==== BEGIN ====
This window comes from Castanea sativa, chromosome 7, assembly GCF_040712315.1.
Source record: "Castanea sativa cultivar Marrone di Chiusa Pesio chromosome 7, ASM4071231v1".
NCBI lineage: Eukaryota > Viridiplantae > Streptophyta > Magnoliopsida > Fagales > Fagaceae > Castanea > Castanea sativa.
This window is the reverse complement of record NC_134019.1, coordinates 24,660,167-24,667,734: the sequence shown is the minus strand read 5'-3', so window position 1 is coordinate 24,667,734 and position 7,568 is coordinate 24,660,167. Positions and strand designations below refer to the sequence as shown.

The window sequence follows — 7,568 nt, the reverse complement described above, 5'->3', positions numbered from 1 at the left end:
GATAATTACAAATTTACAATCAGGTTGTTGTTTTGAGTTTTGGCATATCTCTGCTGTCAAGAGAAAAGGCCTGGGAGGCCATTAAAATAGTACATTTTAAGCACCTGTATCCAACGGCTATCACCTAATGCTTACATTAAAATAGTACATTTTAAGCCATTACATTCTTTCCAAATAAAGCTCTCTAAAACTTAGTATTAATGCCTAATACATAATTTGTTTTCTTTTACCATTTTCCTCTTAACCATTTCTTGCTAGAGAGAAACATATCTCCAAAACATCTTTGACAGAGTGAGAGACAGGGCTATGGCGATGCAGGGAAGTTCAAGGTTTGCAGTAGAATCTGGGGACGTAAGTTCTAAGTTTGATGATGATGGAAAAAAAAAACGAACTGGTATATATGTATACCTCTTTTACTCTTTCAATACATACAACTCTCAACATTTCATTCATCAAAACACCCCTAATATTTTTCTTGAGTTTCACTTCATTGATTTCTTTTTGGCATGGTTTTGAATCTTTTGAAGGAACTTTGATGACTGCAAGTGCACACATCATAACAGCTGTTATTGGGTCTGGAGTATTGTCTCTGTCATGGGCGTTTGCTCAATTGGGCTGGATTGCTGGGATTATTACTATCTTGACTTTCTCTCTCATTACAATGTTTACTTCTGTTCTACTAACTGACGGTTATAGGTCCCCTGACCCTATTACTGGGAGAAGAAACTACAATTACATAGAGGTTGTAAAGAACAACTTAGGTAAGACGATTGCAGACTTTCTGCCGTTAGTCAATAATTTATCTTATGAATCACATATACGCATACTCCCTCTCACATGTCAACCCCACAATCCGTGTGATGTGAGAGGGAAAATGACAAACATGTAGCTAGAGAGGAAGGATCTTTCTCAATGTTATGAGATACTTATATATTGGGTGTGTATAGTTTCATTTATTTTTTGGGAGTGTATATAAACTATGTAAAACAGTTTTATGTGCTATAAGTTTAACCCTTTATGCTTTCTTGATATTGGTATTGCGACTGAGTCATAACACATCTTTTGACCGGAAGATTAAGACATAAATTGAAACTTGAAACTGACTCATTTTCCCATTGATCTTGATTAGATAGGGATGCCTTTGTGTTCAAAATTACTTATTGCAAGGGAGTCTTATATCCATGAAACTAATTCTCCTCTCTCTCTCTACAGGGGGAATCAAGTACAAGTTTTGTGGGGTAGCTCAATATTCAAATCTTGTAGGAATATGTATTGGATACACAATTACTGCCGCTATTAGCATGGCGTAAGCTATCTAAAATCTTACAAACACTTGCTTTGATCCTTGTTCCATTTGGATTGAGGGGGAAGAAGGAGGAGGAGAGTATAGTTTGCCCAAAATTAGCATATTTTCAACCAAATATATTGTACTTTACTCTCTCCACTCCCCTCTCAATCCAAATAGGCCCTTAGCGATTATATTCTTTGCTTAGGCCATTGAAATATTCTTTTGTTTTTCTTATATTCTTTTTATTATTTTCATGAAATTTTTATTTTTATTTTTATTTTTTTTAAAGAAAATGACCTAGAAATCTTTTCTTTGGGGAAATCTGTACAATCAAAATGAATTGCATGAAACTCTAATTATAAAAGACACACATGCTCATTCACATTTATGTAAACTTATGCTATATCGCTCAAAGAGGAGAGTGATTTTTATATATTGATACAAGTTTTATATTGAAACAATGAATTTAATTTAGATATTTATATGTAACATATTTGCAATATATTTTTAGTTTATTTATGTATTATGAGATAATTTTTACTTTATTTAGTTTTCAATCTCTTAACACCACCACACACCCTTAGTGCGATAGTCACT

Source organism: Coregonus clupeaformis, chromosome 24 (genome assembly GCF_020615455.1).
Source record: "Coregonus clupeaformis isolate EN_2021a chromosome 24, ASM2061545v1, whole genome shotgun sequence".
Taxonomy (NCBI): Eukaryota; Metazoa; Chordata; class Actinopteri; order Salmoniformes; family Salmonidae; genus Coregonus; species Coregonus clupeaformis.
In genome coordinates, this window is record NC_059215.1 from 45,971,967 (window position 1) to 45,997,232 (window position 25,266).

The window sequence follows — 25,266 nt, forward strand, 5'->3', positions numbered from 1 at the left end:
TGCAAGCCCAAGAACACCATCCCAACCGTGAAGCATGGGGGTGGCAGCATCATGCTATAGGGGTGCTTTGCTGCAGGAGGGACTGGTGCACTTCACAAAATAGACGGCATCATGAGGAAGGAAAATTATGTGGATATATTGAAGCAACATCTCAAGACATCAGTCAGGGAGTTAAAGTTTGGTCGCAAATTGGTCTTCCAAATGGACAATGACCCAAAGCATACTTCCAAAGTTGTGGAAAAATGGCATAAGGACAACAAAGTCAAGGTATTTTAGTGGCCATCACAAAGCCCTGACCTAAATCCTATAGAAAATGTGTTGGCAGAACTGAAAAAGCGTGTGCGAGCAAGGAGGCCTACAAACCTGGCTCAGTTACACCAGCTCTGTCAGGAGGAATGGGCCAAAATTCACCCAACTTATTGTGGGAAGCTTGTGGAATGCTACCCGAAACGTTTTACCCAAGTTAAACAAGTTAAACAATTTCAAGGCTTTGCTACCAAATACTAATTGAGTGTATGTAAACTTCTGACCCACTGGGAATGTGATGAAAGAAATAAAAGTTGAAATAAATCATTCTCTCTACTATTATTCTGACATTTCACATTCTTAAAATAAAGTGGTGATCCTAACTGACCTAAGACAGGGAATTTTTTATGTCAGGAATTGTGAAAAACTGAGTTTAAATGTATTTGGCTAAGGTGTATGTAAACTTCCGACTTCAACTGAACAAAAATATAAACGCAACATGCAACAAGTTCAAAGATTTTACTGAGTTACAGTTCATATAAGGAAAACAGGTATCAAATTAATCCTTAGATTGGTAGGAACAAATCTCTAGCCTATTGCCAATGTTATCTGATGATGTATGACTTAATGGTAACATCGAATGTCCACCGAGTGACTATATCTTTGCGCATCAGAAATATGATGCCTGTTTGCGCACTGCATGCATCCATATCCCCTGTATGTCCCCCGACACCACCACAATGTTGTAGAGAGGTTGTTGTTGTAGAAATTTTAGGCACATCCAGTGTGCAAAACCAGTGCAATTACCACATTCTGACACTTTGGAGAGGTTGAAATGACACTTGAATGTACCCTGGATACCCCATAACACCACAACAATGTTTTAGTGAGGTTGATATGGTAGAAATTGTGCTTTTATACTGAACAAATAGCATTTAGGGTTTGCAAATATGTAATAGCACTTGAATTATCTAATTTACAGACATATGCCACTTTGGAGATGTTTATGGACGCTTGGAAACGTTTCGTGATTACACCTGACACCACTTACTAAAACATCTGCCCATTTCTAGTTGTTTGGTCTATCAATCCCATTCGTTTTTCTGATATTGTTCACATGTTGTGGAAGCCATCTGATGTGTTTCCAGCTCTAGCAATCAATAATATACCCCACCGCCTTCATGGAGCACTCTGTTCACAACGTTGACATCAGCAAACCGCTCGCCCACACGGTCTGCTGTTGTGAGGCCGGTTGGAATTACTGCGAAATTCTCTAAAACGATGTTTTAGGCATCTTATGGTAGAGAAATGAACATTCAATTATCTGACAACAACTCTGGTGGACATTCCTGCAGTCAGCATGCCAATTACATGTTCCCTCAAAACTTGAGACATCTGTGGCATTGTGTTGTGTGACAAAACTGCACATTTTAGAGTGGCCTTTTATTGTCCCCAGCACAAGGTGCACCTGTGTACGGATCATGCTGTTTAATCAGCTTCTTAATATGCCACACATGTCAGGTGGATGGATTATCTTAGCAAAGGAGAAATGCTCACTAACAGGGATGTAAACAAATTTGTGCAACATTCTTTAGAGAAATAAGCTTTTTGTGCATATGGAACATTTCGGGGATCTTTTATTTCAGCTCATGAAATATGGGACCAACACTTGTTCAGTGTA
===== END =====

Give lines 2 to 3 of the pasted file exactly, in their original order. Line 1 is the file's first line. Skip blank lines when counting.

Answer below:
Source record: "Castanea sativa cultivar Marrone di Chiusa Pesio chromosome 7, ASM4071231v1".
NCBI lineage: Eukaryota > Viridiplantae > Streptophyta > Magnoliopsida > Fagales > Fagaceae > Castanea > Castanea sativa.